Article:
What Is an AC Power Socket?

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  • Written By: Ray Hawk
  • Edited By: E. E. Hubbard
  • Last Modified Date: 10 October 2019
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An alternating current (AC) power socket is a receptacle for equipment power connectors that run on AC current. Power sockets that feed AC current to portable and other devices are an established part of residential homes and commercial industries, including fields like construction where many corded power tools run on AC current. The prevalence of AC power over that of direct current (DC) power is largely due to its increased versatility and ease of transmission over long distances.

The dominance of AC current began to take place in the 19th century in the United States, when inventor Thomas Edison demonstrated its superior transmission abilities from power stations to homes, over that of DC current. The predominance of the AC power socket is also due to the fact that AC current can operate at much higher voltages than DC, which allows it to be used for large appliances, such as washers and dryers, televisions, and computers that have high power requirements. It is also possible to convert the output of a AC power socket to DC current with a small rectifier, which makes low voltage DC devices such as power tools, cordless phones, and rechargeable battery-based electronics portable and practical.


The design of the AC power socket is not universal, having five distinct plug shapes based on five different regions of the globe. The United Kingdom, Ireland, some regions of Africa, Hong Kong and Singapore use a flat three-pronged AC power socket designed to take 230 volts at 50 hertz cycles. Southern Europe and parts of the Middle East, Africa, and South America, such as Spain, Israel, Madagascar, and Uruguay use a rounded two-pronged AC power socket that runs on 220 volts at 50 hertz.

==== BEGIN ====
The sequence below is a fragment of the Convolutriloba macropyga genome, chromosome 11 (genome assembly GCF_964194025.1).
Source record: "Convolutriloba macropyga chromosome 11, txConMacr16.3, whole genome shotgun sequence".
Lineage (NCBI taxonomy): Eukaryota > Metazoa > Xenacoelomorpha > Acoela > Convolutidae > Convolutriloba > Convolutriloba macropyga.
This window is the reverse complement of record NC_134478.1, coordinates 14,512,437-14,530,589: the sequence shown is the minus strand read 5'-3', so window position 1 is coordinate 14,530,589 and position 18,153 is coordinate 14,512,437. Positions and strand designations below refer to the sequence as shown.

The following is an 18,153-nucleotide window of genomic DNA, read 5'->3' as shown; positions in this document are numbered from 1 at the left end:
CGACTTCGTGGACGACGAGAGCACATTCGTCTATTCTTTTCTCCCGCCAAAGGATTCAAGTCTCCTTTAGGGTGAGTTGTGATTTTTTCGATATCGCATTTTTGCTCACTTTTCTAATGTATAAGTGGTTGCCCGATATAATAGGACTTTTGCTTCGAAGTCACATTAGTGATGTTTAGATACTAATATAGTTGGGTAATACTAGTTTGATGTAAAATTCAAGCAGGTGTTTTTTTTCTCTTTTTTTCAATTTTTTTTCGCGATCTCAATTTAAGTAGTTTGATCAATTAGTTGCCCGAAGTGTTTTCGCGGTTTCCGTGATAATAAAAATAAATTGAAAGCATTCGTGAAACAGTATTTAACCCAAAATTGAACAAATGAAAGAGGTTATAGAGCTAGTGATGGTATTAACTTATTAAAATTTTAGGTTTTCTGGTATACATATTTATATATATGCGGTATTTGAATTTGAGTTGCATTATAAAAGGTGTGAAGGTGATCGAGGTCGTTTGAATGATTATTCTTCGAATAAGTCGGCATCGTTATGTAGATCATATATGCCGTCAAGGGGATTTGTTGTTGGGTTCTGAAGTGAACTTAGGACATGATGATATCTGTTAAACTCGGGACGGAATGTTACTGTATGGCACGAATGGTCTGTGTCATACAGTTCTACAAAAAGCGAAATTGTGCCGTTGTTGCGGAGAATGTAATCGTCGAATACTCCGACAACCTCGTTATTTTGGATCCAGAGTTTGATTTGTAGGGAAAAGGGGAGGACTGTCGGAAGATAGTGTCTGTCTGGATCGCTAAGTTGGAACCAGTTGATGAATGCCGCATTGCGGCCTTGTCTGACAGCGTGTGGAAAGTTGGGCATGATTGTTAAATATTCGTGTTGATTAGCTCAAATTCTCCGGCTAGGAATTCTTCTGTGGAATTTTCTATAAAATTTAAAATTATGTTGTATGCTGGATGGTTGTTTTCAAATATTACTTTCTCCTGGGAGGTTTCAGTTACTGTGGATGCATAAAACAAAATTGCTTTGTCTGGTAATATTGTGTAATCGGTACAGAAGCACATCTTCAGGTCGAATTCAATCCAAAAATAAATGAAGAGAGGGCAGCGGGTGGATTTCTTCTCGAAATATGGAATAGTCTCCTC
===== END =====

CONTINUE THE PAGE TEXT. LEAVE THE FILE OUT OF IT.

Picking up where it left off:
North America, Japan, and parts of South America and the Caribbean use a flat two-pronged AC socket for 120 volts at 60 hertz. Australia, New Zealand, Fiji, and China all use a flat, angled, and two-pronged AC power socket at 220-240 volts and 50 hertz. Some Northern European nations also have a separate AC power socket design, a larger rounded prong version used by countries such as Sweden, that runs on 230 volts and 50 hertz.

Though any one of the five the AC power socket designs may be designated for a particular country, some countries have electrical outlets for multiple types of sockets. This is because the voltage range for all power sockets usually falls within plus-or-minus 20 volts of two main categories — 220/240 volts and 100/130 volts — with either 50 or 60 hertz frequency cycles. This makes it possible to use many devices designed for AC in different countries, even if the voltage rating is off by 10% of what the device was built for.


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